Art student’s portrait fit for a Duke

Former Brentwood School art student Emily Pye has had her likeness of the Duke of Westminster, one of Britain’s richest men, endorsed by the man himself.

Eighteen-year-old Emily’s triptych of portraits was created as part of her exam exhibition for the International Baccalaureate Visual Art Diploma. Her work was so good, she was awarded a Grade 7, the highest grade possible, and received the School’s 2015 IB Prize.

Her stunning artwork has now caught the attention of the 6th Duke of Westminster, Major General Gerald Grosvenor, who was ‘most touched’ by her paintings. In a written letter, the Duke, a billionaire, landowner, peer, businessman, and former Territorial Army officer in the British Army, congratulated Emily on her portrait and wished her every success in her studies at the University College London.

Emily, who was working to a theme of wealth and poverty, painted three portraits of the Duke with the thickness of paint increasing in each portrait denoting the subject’s growing wealth and power. 

Head of Art, Mr Daniel McAuliffe, explained; “Emily was referencing how portraiture has historically been an art form that only the wealthy and powerful in society would be included in. Emily used oil paint which also has historical connotations to Fine Art. In the final portrait the paint has been used in an impasto style, the thicker the paint the more expensive that portrait would be.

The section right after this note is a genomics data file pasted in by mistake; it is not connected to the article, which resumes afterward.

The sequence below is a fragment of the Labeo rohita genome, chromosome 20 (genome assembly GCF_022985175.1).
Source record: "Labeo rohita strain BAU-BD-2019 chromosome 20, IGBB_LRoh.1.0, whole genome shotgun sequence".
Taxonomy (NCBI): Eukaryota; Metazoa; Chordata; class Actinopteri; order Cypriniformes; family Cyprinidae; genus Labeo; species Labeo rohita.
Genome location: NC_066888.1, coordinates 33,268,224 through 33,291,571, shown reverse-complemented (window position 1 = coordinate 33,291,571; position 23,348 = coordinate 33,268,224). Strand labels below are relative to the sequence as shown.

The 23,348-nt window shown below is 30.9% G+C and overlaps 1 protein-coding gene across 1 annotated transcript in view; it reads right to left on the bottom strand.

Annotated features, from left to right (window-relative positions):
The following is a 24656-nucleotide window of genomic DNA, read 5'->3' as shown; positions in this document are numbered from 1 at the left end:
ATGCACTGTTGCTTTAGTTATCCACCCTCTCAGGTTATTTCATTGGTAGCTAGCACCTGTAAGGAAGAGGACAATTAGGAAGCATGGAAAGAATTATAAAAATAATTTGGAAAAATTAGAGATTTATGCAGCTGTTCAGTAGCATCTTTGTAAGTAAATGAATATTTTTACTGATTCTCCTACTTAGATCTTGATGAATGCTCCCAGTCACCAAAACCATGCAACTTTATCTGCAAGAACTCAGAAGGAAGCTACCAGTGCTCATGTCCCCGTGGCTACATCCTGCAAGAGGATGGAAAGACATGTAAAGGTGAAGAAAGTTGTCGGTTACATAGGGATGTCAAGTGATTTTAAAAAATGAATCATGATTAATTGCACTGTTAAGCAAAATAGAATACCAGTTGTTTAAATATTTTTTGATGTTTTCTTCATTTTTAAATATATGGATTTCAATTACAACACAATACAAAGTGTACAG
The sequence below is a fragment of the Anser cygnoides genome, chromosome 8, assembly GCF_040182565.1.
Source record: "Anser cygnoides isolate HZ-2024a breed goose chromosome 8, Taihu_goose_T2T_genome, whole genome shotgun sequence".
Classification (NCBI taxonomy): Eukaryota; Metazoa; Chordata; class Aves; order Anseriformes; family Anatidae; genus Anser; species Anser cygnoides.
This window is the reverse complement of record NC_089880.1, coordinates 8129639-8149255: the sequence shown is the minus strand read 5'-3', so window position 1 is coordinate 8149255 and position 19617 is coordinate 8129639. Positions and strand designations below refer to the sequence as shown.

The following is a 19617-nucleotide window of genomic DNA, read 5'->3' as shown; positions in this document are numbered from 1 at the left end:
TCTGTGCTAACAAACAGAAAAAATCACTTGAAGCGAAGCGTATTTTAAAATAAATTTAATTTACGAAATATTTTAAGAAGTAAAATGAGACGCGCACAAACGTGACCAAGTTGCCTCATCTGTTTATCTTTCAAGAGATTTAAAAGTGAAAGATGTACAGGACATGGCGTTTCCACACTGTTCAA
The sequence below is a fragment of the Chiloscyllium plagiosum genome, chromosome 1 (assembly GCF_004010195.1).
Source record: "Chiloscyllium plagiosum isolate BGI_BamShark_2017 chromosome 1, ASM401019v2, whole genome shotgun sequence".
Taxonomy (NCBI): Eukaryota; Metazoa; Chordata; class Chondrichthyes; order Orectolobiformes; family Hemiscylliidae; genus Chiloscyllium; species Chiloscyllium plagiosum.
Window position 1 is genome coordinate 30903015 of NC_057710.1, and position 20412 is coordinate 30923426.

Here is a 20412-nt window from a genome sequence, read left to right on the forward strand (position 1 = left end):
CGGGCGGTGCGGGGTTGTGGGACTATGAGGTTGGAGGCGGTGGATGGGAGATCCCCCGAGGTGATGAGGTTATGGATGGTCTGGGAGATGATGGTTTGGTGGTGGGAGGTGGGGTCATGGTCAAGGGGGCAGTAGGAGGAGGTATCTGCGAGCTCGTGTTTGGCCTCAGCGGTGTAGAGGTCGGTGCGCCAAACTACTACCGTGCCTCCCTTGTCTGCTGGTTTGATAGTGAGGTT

“Emily’s paintings demonstrate real skill and refinement. Her work is both striking, powerful, and conceptually mature, making historical reference to the importance of portraiture.”

The series of paintings took Emily about a month and a half to complete, although the first portrait took the most time. She explained: “I chose the Duke primarily for his wealth, as one of the richest men in the UK he fitted well with my project, also his elevated position in society. Plus I felt that I would be able to capture the features of his face.”

Emily said her Psychology study at UCL didn’t allow too much spare time for oil painting which was time consuming. She said: “I still do the occasional sketch and have art materials in my uni room if I do find I have a spare afternoon.”